Karnythia talked about the way in which Women of Color view acts of chivalry today. The gist of her insightful post, at least in my humble opinion, is that WoC are rarely, if ever, afforded the kind of Princess and Pedestal treatment from white men that many white women find degrading and insulting — things like men holding out chaires for women, insisting to pay the check or walk her home, and yes, calling a woman a “sweetie.” Juxtaposing this, Men of Color are taught to be ever-respectful of all women, that an offer of assistance or protection does not automatically question a woman’s ability to take care of herself but shows repect and solidarity instead.
For the most part, women of color, especially black women in the U.S.A., never benefitted from the ideals of chivalric love continued past medieval times and into the Enlightenment Period. They never experienced the pampering and idealizing of “Republican Motherhood” during the Nineteenth Century that leaves a bad taste in white women’s mouths. They have been taught to be self-reliant, because most of the time, white men have treated WoC as objects, not as people. They have had to rely on men of color to play any chivalrous roles available. Women of color are far more likely to see chivalry as a sign of respect and politeness than as condescension or assertion of control.
It may not be a perfect world, but we all work with what we have, and since the playing field is so different between white women and women of color, it’s no surprise that Karnythia took a lot of flak for pointing these truths out. Some white females cannot seem to accept that ‘OMG! Chivalry isn’t always sexist!’, or at least there are differing opinions as to what constitutes sexism in the PoC community.
Discrimination doesn’t happen in a vacuum. More often than not, there are multiple prejudices at work in any given problematic situation.
Here are my two different responses at her cross-posts:
First, at the LJ Feminist Community:
I know this has already been said, but I wanted to add my two cents:
1. It’s the effect, not the intent, that matters. In this case, Obama realized that what he said, although totally innocent in his mind, could be hurtful or demeaning to women, and he made a effort to correct his behavior.
2. Men are inherently going to be sexist at times, just like white people are racist sometimes and don’t even know it. Stuff happens. It’s what you do in reaction to a problem that defines your position. Obama swiftly called up the reporter and apologized. I have a feeling he’s going to be a lot more cautious about what he says to female strangers in the future.
3. We don’t know his motivations, but we do know that he’s trying to better himself. As I’m not inside Obama’s head, I can’t say whether it’s the realization that he may have bad habits that might hurt others or the fact that everything he does is being recorded at all times that ultimately drives him, but hopefully his behavior will continue to improve.
4. Everyone should hold open the damn door for everyone. Doors are heavy, and they like to hit you in the face.
5. I am perfectly okay with anti-door discrimination.
Then on her blog post (emphasis added):
I call people ‘hon’ all of the time. So it [meaning 'sweetie'] was sexist. He bloody apologized, and he did so before the woman complained to him. THAT’S what’s important here. He didn’t become defensive and insist he did nothing wrong; he said he was sorry immediately and learned from the experience.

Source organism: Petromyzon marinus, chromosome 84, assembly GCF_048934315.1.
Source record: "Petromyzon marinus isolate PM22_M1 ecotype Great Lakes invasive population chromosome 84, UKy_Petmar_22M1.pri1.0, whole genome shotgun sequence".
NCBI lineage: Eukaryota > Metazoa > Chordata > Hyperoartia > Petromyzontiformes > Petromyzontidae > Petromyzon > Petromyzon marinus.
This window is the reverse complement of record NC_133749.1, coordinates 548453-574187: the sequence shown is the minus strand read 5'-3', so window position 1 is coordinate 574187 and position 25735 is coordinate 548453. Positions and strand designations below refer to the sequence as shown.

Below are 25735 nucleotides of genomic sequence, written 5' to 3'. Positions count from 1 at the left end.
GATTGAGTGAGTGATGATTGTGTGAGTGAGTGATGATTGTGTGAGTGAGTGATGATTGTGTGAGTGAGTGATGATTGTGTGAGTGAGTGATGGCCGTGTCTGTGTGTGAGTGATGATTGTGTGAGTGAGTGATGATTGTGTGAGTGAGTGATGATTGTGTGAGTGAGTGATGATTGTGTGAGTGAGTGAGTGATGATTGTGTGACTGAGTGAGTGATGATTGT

There’s a learning curve in the Obama camp, something that the Clinton camp is sorely lacking at this point.
This whole subject has me wondering if my Dad behaves differently towards women at his office (there are few) vs. women in public. Of course, now that he has less hair and has paled slightly since I was a child, he probably looks less threatening. But I think he said a couple of months ago that he still would debate offering to help a white woman alone in a park if some white man was harassing her, because he wouldn’t want to end up shot.
The MoC catch-22 of chivalry with a gun at your back reminds me of that line from “Mrs. Robinson”: Any way you look at this you lose.
So my final words on this? I would have been insulted. I would have probably made a snarky comment for my news report, too. But I also would have accepted a personal apology, which some feminist bloggers seem unable
or unwilling to do.
To the Hillary supporters: Look. I’m not trying to minimize the crap that has happened to her during this camaign. It pisses me the hell off, too. Please don’t confuse a rebuttal of the blind outrage that I see over “Sweetiegate” as a dismissal of concerns over sexism. I was so disgusted at the mainstream media’s treatment of her leading up to Super Tuesday that I foamed at the mouth and cheered as the pundits threw up their hands and looked like idiots, the stupid paid shills. I am, however, turned off by Clinton’s efforts to taint Obama’s candidacy in order to better her own campaign. Her unwillingness to apologize when she does something wrong is HUGELY problematic to me.
Both Senators need to tell their PR people and supporters to calm the hell down and stop saying stupid things in their names. Six months ago, Democrats had this election served to them on a silver platter. How did we manage to turn it down for a brass tack?
Whose fault is that? Can we lay all of the blame at the feet of the candidates and John McCain, or does part of the problem lie with us?